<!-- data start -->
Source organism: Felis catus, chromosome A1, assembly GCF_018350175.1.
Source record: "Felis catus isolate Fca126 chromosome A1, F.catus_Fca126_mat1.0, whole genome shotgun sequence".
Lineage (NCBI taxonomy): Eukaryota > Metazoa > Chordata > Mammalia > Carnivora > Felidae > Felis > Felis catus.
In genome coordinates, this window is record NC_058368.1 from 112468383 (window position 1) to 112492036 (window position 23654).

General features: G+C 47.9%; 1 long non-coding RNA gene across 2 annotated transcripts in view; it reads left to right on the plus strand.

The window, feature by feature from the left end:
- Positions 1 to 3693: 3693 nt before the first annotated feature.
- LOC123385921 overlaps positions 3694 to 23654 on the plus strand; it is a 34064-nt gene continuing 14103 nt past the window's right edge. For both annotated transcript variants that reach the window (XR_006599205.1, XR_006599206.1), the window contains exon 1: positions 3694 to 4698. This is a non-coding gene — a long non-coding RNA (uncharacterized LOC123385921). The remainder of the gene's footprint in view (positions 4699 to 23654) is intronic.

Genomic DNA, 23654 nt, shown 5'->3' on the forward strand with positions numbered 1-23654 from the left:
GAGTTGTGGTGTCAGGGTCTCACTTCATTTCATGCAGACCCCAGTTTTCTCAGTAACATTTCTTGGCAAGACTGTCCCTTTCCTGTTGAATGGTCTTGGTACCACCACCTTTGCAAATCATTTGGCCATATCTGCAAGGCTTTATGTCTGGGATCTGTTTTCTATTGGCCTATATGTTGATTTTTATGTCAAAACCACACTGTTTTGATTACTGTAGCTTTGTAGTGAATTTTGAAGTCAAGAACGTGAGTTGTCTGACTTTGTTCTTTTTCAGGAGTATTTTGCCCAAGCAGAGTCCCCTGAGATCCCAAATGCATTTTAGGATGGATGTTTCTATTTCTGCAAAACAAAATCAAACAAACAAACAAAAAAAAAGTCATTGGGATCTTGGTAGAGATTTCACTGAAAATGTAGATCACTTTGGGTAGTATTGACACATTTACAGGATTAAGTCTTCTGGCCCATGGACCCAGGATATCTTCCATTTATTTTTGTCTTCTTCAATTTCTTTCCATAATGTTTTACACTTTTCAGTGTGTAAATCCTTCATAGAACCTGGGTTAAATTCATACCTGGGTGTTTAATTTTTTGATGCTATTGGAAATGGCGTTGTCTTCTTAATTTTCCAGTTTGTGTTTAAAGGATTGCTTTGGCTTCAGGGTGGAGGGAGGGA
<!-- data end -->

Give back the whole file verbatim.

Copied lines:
Source organism: Felis catus, chromosome A1, assembly GCF_018350175.1.
Source record: "Felis catus isolate Fca126 chromosome A1, F.catus_Fca126_mat1.0, whole genome shotgun sequence".
Lineage (NCBI taxonomy): Eukaryota > Metazoa > Chordata > Mammalia > Carnivora > Felidae > Felis > Felis catus.
In genome coordinates, this window is record NC_058368.1 from 112468383 (window position 1) to 112492036 (window position 23654).

General features: G+C 47.9%; 1 long non-coding RNA gene across 2 annotated transcripts in view; it reads left to right on the plus strand.

The window, feature by feature from the left end:
- Positions 1 to 3693: 3693 nt before the first annotated feature.
- LOC123385921 overlaps positions 3694 to 23654 on the plus strand; it is a 34064-nt gene continuing 14103 nt past the window's right edge. For both annotated transcript variants that reach the window (XR_006599205.1, XR_006599206.1), the window contains exon 1: positions 3694 to 4698. This is a non-coding gene — a long non-coding RNA (uncharacterized LOC123385921). The remainder of the gene's footprint in view (positions 4699 to 23654) is intronic.

Genomic DNA, 23654 nt, shown 5'->3' on the forward strand with positions numbered 1-23654 from the left:
GAGTTGTGGTGTCAGGGTCTCACTTCATTTCATGCAGACCCCAGTTTTCTCAGTAACATTTCTTGGCAAGACTGTCCCTTTCCTGTTGAATGGTCTTGGTACCACCACCTTTGCAAATCATTTGGCCATATCTGCAAGGCTTTATGTCTGGGATCTGTTTTCTATTGGCCTATATGTTGATTTTTATGTCAAAACCACACTGTTTTGATTACTGTAGCTTTGTAGTGAATTTTGAAGTCAAGAACGTGAGTTGTCTGACTTTGTTCTTTTTCAGGAGTATTTTGCCCAAGCAGAGTCCCCTGAGATCCCAAATGCATTTTAGGATGGATGTTTCTATTTCTGCAAAACAAAATCAAACAAACAAACAAAAAAAAAGTCATTGGGATCTTGGTAGAGATTTCACTGAAAATGTAGATCACTTTGGGTAGTATTGACACATTTACAGGATTAAGTCTTCTGGCCCATGGACCCAGGATATCTTCCATTTATTTTTGTCTTCTTCAATTTCTTTCCATAATGTTTTACACTTTTCAGTGTGTAAATCCTTCATAGAACCTGGGTTAAATTCATACCTGGGTGTTTAATTTTTTGATGCTATTGGAAATGGCGTTGTCTTCTTAATTTTCCAGTTTGTGTTTAAAGGATTGCTTTGGCTTCAGGGTGGAGGGAGGGA